“I couldn’t make it,” sobbed Oh-Pshaw. “My knee—I don’t know what’s the matter with it, I can’t walk on it, it keeps doubling up under me. I fell down on it every other step and each time it hurt worse. I only got a little way and then I knew it would take me hours to get back to town, so I came back to tell you. H-how did you get the m-man loose and up on shore?”
Sahwah explained briefly.
“You run and get help, I’ll stay here with him,” said Oh-Pshaw, looking fearfully around her at the shadows which were lengthening in the gully. There were no lingering sunsets in the Devil’s Punch Bowl; night fell swiftly as the dropping of a curtain when the sun got behind the great cliff on the western side. Little did Sahwah dream what an ordeal Oh-Pshaw was committing herself to when she bravely turned around and returned to the Devil’s Punch Bowl when she realized that her slow progress was likely to endanger the life of the injured man. To sit beside the Devil’s Punch Bowl in the dark, and listen to the terrible gurgling of the water through the basin! The blood curdled in her veins at the mere thought of it, and yet she choked back her terror with a stern hand and said no word as Sahwah rose from beside the unconscious man, called “All right!” over her shoulder and disappeared between the trees like an arrow shot from a bow.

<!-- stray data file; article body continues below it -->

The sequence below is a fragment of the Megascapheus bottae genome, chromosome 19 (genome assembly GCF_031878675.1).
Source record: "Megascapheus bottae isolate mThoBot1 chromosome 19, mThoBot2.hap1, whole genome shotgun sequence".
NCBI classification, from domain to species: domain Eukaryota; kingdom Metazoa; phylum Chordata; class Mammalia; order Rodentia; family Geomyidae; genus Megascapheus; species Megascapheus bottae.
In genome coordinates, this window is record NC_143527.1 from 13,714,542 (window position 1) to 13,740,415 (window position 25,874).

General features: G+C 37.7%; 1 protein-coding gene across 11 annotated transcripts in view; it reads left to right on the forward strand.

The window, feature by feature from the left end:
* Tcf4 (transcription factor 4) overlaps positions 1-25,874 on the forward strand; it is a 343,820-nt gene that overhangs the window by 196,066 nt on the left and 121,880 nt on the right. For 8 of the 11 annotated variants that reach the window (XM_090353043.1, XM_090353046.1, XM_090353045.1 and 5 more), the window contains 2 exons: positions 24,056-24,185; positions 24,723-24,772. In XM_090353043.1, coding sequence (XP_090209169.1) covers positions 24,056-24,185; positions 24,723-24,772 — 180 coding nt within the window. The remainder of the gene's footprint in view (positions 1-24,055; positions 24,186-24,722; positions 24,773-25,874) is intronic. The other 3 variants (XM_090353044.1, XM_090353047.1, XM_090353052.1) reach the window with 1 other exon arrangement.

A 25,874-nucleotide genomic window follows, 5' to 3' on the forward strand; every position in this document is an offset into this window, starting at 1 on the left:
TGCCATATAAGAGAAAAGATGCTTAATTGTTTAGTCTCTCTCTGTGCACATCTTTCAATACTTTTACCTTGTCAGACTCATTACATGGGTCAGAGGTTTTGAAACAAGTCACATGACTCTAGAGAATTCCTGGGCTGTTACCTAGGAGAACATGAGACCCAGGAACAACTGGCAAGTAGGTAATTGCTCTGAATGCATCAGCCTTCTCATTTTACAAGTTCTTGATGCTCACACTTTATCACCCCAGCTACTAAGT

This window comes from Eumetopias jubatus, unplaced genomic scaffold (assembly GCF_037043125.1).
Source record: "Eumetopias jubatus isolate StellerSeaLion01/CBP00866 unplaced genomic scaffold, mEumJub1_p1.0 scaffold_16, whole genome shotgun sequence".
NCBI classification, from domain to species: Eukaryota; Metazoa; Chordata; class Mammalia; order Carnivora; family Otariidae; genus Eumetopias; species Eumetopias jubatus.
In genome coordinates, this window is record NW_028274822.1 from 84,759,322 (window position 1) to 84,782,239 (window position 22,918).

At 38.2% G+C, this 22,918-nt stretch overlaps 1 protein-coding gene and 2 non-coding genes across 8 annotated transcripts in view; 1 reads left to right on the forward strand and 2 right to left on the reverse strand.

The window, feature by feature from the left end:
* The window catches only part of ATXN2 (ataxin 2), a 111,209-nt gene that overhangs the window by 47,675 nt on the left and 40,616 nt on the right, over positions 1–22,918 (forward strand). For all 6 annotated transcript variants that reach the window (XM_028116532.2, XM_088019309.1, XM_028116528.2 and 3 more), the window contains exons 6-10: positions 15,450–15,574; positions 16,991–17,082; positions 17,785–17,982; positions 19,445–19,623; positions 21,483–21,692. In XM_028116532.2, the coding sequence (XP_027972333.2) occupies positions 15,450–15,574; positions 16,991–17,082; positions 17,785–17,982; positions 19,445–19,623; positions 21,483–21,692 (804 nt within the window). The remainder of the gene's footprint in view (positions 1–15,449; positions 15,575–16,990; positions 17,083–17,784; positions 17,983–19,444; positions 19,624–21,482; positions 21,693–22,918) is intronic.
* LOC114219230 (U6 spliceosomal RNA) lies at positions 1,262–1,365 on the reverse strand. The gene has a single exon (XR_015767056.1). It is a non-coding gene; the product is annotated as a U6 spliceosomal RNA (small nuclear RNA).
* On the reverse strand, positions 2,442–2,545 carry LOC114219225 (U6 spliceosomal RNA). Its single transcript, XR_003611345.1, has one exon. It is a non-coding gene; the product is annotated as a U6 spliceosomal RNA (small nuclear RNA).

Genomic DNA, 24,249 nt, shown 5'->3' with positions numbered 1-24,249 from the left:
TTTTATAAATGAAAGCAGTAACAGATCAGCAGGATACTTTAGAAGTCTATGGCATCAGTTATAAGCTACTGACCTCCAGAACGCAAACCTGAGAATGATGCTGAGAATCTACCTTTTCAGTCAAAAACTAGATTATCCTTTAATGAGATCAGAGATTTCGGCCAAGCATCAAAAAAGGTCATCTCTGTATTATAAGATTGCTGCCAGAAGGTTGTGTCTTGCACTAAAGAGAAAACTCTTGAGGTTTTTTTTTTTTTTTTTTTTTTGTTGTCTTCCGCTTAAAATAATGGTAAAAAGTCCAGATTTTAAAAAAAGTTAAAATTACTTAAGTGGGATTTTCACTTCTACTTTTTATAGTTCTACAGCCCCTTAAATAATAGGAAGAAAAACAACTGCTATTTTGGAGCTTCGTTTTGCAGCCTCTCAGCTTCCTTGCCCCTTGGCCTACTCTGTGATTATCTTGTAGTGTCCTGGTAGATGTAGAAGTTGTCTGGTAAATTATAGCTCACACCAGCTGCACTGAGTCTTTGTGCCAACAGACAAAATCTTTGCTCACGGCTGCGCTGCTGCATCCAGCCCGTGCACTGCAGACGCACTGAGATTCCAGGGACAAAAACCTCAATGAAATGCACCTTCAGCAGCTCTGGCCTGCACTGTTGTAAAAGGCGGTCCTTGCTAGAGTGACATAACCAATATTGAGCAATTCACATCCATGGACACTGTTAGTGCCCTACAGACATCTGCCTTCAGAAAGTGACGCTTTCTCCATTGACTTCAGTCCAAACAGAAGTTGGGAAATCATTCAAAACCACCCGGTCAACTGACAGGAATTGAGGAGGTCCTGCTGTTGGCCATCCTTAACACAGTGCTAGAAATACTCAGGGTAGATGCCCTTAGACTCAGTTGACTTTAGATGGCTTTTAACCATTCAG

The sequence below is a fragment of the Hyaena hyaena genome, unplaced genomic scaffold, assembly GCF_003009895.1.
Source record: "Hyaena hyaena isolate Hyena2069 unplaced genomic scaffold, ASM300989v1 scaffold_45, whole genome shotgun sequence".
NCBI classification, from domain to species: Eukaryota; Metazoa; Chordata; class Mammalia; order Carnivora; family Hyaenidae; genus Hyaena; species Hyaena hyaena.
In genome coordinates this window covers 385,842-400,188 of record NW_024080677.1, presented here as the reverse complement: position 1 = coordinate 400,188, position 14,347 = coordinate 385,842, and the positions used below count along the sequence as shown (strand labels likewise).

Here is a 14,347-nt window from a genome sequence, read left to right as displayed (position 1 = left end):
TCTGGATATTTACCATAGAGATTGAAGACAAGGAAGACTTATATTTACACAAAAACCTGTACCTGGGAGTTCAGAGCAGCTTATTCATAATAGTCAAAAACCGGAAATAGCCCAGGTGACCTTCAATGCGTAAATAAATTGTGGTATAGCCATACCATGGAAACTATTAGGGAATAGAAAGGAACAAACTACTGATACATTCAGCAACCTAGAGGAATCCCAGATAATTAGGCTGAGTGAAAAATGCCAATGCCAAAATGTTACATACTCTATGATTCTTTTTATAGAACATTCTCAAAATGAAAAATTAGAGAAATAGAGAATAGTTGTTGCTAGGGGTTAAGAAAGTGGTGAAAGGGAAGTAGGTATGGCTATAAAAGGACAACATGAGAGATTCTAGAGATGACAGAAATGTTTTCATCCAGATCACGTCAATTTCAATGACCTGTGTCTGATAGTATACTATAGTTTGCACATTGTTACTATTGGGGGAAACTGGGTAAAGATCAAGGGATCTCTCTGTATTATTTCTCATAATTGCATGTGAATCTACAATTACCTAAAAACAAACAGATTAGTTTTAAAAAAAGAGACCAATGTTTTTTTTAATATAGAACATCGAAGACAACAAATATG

Inside of five minutes after Sahwah left it was dark as midnight in the Punch Bowl, dark with an inky blackness that clutched at Oh-Pshaw as with hands while the hideous gurgling filled her ears and turned her blood to water. She was going to faint, she knew it; the strength went out of her limbs; icy drops gathered on her forehead. Then she remembered. She dared not faint. She must keep her hand pressed tightly over the wound in the man’s head to keep the blood from flowing. Sahwah had said so. Sahwah said he would bleed to death if she did not. Sahwah had just started to do it, when she had come back and reported her failure to bring help. Now she had to do it. She pressed her hands tightly over the wound as Sahwah had showed her, and tried to close her ears to the gurgling. But the old terror had her by the throat, suffocating her, paralyzing her hands. They dropped uselessly at her sides; she crouched limp and panting and nerveless beside the helpless man. Then, for the first time in her life Oh-Pshaw began to fight the fear. She forced her clammy hands back over the wound, she cast desperately around for something to think about beside the murmuring horror at her feet. She began to sing, in a scarcely audible voice, and through chattering teeth: